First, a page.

It is now widely expected that the European Commission will support local interests in mobile satellite services and approve proposals by Solaris Mobile and Inmarsat to provide pan-European coverage, including mobile television. According to a new report, the number of subscribers to broadcast mobile television services worldwide could rise from around 40 million today to 140 million within a couple of years.
Solaris Mobile, a joint venture between SES Astra and Eutelsat, and a separate proposal from Inmarsat could both end up as recipients of a slice of S-band satellite spectrum.
The European Commission has been considering proposals from four prospective operators, including American companies ICO Global and TerreStar. It has already announced that it will make available spectrum in the S-band, close to the frequencies used for 3G mobile phones, to enable pan-European services, including mobile television.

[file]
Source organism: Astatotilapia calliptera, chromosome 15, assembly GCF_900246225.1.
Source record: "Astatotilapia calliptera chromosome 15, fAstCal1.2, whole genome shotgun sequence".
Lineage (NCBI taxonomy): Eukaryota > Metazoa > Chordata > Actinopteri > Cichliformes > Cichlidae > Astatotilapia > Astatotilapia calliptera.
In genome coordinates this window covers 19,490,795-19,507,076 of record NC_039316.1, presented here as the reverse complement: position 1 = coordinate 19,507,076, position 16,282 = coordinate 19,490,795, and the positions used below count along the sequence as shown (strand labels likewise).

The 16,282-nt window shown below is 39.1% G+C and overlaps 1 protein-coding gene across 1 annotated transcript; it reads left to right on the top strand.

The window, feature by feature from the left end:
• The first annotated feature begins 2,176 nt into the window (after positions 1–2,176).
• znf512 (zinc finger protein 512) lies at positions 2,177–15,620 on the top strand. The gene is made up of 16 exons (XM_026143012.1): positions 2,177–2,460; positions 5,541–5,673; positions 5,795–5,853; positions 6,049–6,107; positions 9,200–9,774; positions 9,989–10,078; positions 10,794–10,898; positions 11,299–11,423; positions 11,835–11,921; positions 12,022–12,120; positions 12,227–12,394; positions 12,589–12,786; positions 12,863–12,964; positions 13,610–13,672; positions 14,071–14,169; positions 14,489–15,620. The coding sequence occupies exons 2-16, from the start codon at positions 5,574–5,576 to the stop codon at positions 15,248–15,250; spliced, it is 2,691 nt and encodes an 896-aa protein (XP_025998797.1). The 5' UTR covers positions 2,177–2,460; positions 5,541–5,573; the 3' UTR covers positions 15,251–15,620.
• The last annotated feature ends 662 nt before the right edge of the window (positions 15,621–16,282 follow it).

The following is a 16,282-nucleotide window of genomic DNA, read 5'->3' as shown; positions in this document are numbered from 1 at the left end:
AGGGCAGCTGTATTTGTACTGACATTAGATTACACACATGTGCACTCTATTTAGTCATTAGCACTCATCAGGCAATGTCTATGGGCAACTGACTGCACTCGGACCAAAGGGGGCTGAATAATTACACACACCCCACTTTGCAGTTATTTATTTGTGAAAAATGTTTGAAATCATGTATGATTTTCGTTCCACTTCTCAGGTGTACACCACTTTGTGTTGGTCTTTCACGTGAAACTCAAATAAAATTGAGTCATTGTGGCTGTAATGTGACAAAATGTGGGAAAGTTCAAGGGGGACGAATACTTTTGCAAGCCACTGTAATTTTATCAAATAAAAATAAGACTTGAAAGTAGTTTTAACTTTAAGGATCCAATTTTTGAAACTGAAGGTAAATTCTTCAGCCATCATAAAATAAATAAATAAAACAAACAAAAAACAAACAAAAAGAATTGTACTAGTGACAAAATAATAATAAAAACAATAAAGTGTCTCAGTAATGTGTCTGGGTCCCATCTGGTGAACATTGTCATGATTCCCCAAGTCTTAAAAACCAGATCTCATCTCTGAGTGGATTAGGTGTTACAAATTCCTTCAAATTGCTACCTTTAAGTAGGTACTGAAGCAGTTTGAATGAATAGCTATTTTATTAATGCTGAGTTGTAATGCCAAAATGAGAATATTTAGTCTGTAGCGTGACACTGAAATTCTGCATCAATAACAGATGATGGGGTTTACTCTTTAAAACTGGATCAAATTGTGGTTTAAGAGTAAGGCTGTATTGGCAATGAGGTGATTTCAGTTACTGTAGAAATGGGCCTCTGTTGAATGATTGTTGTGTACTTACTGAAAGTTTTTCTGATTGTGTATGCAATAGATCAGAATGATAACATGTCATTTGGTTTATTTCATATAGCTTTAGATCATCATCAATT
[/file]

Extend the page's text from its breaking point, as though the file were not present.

That has apparently upset the International Telecommunication Union, which is responsible among other matters for the global coordination of satellite spectrum. It is concerned that it could provide a precedent enabling other regions to allow services without worldwide coordination.
ICO Global also believes that it already has a prior claim to spectrum in the United Kingdom. The national communications regulator Ofcom has said it will no longer recognise previous frequency assignments to ICO Global. It proposes to write to the ITU to instruct that they are cancelled, although it now awaiting a possible request from ICO Global for a judicial review.
An S-band transponder is meanwhile poised for launch on a Eutelsat W2A spacecraft at the end of March, ready to deliver services for Solaris Mobile. The satellite plans to offer six intersecting footprints across Europe, covering the United Kingdom, France, Spain, Italy, Germany and Poland.
As well as operators in Europe and America, consortia such as China Satellite Broadcasting Corporation and Dubai based Satellite2mobile are planning to launch next-generation hybrid satellite and terrestrial mobile services.
Mobile television services have so far been rather disappointing, but the prospects for growth are considerable.
Some 40 million users worldwide watch broadcast mobile television services, most of them in Japan and South Korea. However, the number of subscribers could increase to 140 million by 2011, according to a recent report from management consultancy Arthur D Little.